Corlarach access restrictions to tackle tree disease
Public being urged to ‘stay safe’ and ‘keep it clean’ for duration of felling activity
An extensive programme of felling and woodland site closures is planned across Corlarach Forest near Dunoon from September, following an outbreak of a tree disease that affects Larch trees.
Phytophthora Ramorum is a tree disease that has been present in Scotland for many years and can’t be eradicated. The only way to slow the rate of spread is to fell the infected trees and those surrounding them.
Felling operations will mean certain areas and paths throughout Corlarach Forest will be closed to the public for their own safety. However, Forestry and Land Scotland (FLS) is calling on the local community’s help to prevent further spread of the disease.
Walkers, cyclists and dog owners are asked to be extra vigilant and follow important @Keep it Clean’ advice to ensure footwear, bikes, kit and dogs’ paws are always clean before and after visiting any woodland.
Carol McGinnes, Regional Manager, FLS said: “The presence of the disease will require significant work over the coming months.
“We have to carry this felling out by law but whilst we are doing this we will aim to keep as many trails and areas within the forest open, However, we have to advise that that closures and felling will have an impact on those visiting the forest.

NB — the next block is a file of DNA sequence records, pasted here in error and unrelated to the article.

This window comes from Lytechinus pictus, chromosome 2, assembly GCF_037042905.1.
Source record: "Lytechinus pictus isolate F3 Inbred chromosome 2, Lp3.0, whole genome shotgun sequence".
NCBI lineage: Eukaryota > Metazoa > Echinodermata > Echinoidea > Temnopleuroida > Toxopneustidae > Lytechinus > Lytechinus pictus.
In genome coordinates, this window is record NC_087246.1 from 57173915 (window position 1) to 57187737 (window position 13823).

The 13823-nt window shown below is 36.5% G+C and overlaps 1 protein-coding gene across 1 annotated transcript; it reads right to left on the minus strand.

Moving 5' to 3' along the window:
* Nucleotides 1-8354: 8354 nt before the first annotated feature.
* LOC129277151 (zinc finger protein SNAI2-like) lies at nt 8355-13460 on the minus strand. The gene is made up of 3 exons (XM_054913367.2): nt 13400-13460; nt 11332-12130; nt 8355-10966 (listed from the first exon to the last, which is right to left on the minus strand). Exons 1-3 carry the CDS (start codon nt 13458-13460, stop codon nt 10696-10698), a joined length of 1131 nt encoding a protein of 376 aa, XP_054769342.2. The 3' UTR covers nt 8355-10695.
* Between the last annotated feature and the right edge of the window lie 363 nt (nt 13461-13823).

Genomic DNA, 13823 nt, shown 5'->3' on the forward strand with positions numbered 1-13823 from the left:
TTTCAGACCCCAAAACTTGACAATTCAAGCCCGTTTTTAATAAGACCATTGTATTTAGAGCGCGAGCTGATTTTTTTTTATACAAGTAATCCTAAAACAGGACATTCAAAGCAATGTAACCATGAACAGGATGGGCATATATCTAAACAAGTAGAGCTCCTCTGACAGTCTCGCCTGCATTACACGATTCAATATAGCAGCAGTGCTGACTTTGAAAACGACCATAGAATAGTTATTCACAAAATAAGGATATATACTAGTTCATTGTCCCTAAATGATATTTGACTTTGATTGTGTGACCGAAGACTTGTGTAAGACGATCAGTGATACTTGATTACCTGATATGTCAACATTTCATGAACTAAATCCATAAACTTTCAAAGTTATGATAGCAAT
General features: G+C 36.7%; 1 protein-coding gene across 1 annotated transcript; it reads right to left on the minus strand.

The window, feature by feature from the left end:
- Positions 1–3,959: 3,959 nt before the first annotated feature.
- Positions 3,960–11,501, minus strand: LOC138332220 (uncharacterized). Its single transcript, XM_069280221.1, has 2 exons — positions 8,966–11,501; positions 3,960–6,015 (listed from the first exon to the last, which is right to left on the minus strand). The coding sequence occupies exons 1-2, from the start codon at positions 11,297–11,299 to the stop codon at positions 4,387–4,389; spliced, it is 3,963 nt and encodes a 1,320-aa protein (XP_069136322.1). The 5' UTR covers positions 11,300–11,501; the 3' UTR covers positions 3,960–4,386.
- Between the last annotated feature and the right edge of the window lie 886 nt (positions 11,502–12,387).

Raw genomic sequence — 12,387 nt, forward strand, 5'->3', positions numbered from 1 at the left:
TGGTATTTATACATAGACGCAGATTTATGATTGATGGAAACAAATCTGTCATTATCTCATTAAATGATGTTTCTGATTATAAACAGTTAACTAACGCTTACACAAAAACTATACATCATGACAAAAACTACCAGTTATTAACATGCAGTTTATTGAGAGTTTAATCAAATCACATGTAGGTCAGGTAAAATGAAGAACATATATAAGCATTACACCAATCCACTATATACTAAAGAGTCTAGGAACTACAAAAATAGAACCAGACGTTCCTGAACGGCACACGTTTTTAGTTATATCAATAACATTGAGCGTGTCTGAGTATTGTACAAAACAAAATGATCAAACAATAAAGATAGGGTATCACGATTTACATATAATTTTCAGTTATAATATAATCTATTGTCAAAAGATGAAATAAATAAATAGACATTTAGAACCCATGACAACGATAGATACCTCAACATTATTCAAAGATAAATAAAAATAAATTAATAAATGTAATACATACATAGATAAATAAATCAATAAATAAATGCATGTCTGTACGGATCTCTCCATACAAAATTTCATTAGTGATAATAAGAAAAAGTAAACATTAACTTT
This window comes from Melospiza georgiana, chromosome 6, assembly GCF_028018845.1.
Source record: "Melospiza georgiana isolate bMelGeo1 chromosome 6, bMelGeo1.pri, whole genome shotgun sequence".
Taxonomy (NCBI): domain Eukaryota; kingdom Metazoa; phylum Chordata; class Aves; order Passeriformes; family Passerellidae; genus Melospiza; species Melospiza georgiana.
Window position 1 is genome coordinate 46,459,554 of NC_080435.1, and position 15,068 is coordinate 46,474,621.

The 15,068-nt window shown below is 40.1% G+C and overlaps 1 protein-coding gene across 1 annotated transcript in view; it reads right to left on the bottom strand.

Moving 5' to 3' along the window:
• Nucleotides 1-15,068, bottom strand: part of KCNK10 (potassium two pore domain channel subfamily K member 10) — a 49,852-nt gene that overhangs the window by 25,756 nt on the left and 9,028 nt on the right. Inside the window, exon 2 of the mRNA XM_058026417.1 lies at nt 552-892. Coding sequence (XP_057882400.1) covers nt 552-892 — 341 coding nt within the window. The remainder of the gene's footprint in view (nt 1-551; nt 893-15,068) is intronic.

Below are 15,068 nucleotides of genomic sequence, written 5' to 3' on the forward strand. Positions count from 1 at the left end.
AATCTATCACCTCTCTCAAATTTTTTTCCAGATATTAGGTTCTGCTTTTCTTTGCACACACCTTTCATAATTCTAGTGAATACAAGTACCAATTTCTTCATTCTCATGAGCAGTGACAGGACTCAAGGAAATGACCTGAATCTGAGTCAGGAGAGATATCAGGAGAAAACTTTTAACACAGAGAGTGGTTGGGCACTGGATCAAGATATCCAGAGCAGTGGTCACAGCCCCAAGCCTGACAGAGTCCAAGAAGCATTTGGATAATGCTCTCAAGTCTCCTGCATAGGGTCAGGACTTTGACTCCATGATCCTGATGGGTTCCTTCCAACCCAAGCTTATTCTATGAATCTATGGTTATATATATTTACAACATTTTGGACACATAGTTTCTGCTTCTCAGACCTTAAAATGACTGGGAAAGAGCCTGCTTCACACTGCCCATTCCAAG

“We are asking for the public and local communities to help. Increased work across Corlarach will mean there will be multiple contractors working in the area with heavy machinery. For everyone’s safety we are calling on people to be vigilant and obey all on site safety signage.
“Larch trees are deciduous so when their needles shed, they can easily be picked up on feet and moved from one woodland to another. Cleaning footwear, bike tyres and dog paws are very simple but effective ways to prevent the disease spreading.
“We will be providing regular updates on the progress of our work and thank our neighbours for their support and understanding.”
Felling operations and site closures will begin in early September in order to remove affected trees and reduce the risk of spread to other woodlands in Cowal and Argyll. Removal of nearby rhododendron plants will also take place as part of the large scale operations, which will remove over 123 hectares of trees from the site within its initial phase.
Further phases of felling over the next two years will see all larch trees removed from Corlarach. Following the removal of the trees a programme of replanting felled areas will be carried out in due course.
Forestry and Land Scotland’s ‘Keep it Clean’ campaign provides important advice to help prevent the spread of anything harmful.
For further information, please contact Forestry and Land Scotland on 0300 067 6600. More information on operations and access will be available on Forestry and Land Scotland's website once plans have been finalised.
Notes to editors